Professor, Cornell University, Ithaca, NY
Curator, American Museum of Natural History, New York, NY
(Received 29 May 1996; accepted 10 September 1996)
The primary task was to investigate and explain the source of blockage in an elbow (B2) and in other parts of the fuel supply unit recovered from the wreckage of a private airplane. A small clump of pollen associated with a disc-shaped gummy mass of plant fibers suggested that bees belonging to the family Megachilidae might have been responsible for accumulating these plant materials. Examination of other parts of the fuel control unit revealed three dead adult bees identified as Osmia gaudiosa Cockerell (Megachilidae) and a single dead individual of the genus Ashmeadiella (Megachilidae). A survey of the tubing of a heater that had been stored showed that 69% of its tubings and fittings contained nest material and other arthropod debris including those of Ashmeadiella meliloti (Cockerell) and Anthidium sp. (Megachilidae). Through SEM examination, a single branched hair partly embedded in the clump of pollen was matched with the postgenal hairs of an adult Ashmeadiella. These facts left no doubt that the B2 elbow mass was part of a nest of Ashmeadiella. This conclusion was consistent with the facts that the wreckage had been available to the bees for nesting during the entire time of the spring and summer nesting season, and that the plant materials (leaves of Sphaeralcea and pollen sources) were readily available near the storage yard during that time. Contamination of the wreckage by nesting bees was obviously a post-crash phenomenon. Plant materials as well as dead bees would have been consumed by the intense fire that accompanied the crash if they had been present before.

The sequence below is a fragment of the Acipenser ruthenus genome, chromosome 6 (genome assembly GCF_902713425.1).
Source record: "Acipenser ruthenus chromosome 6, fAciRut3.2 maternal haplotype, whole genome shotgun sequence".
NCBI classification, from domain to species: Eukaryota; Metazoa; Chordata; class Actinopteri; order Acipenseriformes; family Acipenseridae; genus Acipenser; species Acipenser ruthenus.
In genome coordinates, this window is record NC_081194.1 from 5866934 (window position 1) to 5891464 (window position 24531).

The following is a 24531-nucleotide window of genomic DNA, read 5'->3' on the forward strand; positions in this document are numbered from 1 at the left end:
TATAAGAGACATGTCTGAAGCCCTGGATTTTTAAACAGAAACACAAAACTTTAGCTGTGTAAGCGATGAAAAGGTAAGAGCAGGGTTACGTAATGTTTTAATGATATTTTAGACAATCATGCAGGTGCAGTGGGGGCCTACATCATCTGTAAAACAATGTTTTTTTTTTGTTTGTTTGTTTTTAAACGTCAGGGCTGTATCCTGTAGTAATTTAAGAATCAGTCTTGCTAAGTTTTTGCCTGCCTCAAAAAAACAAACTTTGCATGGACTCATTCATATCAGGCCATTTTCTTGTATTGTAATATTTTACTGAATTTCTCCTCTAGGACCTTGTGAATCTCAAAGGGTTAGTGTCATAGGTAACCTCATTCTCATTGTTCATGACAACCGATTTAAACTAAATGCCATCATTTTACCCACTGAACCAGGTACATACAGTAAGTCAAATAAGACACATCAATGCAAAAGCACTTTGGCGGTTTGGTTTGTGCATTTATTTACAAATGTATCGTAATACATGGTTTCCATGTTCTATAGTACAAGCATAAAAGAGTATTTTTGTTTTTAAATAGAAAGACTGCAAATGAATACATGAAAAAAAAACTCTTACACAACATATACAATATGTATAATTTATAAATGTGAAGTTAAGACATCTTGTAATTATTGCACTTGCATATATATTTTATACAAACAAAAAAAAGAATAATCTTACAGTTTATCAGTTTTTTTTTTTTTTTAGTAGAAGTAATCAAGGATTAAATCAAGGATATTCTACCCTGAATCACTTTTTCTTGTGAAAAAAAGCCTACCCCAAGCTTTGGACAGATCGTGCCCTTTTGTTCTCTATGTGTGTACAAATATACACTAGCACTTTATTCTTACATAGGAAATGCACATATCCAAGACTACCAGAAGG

Paper ID: JFS14136J